Unfortunately my nothing to say is not poetry. I've been feeling pretty weary over the last few weeks, it's been enough to keep up with daily life. So although I'm a bit more back to normal now I've still no new poems to work on. I did get a poem acceptance email from Gutter Magazine a few day ago which I'm really happy about, Gutter is one of my favourite literary mags.
The last few days I've been working on answering a series of questions about my pamphlet set by Jim who is going to publish them on his blog along with a review of Vintage Sea. I really had to think hard about the questions, Jim likes to get down to the heart of the matter so they were particulary thought-provoking.
Penguin Book of Women's Lives. The snippet of life I've enjoyed reading the most so far is Simone De Beauvoir's taken from one of her autobiographical volumes The Prime of Life. It recounts the start of her relationship with Jean-Paul Sartre. It's a wonderful read, how the two young philosophers approached their life together attempting to live out rationalist principles in their relationship. Trying to imagine the great Sartre as a young man facing off De Beauvoir's father during a confrontation. I love the personality of their relationship that comes through in the reading. Here's a paragraph taster:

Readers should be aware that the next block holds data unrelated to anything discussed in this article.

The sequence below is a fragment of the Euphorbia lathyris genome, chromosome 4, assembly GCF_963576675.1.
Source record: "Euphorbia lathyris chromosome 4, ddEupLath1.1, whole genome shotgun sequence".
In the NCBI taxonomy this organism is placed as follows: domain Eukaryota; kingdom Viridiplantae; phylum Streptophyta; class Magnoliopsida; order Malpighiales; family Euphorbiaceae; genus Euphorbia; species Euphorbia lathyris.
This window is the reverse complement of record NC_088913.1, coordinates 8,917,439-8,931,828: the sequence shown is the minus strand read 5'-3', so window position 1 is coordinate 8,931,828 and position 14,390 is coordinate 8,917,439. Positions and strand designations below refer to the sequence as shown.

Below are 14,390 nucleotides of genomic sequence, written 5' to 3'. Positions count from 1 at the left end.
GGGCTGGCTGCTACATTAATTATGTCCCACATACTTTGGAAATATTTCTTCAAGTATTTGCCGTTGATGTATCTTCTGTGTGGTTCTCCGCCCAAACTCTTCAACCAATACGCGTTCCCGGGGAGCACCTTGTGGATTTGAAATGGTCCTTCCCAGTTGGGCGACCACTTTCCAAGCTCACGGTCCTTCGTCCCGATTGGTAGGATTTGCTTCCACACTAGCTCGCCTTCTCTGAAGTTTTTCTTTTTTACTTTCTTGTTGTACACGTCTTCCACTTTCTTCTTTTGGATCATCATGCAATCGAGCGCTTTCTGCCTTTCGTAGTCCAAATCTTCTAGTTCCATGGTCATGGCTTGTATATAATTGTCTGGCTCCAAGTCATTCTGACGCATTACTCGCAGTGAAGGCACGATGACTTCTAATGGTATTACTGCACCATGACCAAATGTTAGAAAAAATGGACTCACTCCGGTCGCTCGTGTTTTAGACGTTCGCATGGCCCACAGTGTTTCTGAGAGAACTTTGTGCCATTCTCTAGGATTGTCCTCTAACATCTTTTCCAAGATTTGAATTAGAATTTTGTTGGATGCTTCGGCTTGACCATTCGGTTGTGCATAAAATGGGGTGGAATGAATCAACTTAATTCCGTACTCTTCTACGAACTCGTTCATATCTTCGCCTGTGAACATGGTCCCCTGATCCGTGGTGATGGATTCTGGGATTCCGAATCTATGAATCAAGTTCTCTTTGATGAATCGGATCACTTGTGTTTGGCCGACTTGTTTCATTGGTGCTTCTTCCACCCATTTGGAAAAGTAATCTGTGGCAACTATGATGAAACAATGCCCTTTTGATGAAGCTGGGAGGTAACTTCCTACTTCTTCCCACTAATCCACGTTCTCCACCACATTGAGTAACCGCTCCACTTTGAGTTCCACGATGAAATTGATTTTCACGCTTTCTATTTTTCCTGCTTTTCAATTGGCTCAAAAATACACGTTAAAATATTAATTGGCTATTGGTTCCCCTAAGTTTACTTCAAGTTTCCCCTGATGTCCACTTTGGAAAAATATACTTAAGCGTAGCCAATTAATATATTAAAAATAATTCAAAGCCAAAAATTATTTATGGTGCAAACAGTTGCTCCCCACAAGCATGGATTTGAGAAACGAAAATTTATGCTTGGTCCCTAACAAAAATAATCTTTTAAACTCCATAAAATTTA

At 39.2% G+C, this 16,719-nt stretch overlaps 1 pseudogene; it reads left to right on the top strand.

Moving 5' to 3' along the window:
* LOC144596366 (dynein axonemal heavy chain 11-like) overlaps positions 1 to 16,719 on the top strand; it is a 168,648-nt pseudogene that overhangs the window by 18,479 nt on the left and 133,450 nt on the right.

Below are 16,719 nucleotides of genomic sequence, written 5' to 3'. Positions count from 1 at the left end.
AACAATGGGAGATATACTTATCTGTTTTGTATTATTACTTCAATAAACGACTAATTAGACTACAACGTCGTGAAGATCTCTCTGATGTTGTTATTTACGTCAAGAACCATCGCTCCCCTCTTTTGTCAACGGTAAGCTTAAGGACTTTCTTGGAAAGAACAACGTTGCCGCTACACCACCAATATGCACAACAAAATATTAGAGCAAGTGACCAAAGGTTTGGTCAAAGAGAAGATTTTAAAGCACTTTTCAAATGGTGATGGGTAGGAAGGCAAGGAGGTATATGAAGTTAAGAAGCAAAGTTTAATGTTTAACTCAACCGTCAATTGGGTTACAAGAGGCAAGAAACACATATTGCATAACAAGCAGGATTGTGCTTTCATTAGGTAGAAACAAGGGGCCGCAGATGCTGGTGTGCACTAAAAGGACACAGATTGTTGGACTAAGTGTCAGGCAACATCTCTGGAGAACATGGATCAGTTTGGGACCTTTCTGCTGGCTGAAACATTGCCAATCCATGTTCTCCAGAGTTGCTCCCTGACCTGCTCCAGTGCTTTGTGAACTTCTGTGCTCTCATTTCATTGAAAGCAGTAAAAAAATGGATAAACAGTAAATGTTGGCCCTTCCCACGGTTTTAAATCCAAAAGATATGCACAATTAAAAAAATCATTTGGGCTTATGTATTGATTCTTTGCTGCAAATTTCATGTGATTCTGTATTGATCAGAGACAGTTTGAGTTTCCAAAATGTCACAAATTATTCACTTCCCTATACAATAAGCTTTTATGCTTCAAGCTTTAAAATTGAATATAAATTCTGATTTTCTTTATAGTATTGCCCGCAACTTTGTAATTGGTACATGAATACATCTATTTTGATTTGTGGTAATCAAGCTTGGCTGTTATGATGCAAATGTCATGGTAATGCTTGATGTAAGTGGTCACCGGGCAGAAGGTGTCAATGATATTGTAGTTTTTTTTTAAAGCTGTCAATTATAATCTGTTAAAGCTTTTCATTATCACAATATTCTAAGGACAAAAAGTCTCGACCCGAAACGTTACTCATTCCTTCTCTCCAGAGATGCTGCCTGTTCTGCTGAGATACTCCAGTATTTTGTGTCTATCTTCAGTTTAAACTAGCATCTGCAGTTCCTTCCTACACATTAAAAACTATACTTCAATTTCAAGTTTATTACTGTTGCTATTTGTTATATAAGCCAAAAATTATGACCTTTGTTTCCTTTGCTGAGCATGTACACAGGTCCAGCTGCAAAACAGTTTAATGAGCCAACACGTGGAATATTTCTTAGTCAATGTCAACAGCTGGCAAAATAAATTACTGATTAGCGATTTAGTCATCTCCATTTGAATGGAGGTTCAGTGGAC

"We were both as healthy as horses and of a cheerful disposition. But I took any setback very badly; my face changed, I withdrew into myself and became mulish and obstinate. Sartre decided I had a double personality. Normally I was the Beaver; but occasionally this animal would be replaced by a rather irksome young lady Mademoiselle de Beauvoir. Sartre embroidered this theme with several variations, all of which ended by making fun of me. In his own case, things very frequently got him down - especially in the morning, when his head was still foggy with sleep, or when circumstances reduced him to inactivity: he would hunch himself into a defensive ball, like a hedgehog. On such occasions he resembled a sea elephant we had once seen in the zoo at Vincennes whose misery broke our hearts...when Sartre's face took on an unhappy expression, we used to pretend that the sea elephant's desolate soul had taken possession of his body. Sartre would then complete the metamorphosis by rolling his eyes up, sighing, and making silent supplication: this pantomime would restore his good spirits."